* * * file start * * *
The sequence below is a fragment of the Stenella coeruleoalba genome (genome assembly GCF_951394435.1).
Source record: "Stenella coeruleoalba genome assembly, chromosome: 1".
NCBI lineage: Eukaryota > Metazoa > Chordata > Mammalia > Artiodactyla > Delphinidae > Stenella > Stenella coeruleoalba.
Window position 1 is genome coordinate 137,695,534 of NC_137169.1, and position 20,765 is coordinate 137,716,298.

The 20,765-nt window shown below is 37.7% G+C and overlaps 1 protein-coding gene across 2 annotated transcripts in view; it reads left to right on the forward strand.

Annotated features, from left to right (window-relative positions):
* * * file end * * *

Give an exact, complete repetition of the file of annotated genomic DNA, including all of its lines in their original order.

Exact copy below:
The sequence below is a fragment of the Stenella coeruleoalba genome (genome assembly GCF_951394435.1).
Source record: "Stenella coeruleoalba genome assembly, chromosome: 1".
NCBI lineage: Eukaryota > Metazoa > Chordata > Mammalia > Artiodactyla > Delphinidae > Stenella > Stenella coeruleoalba.
Window position 1 is genome coordinate 137,695,534 of NC_137169.1, and position 20,765 is coordinate 137,716,298.

The 20,765-nt window shown below is 37.7% G+C and overlaps 1 protein-coding gene across 2 annotated transcripts in view; it reads left to right on the forward strand.

Annotated features, from left to right (window-relative positions):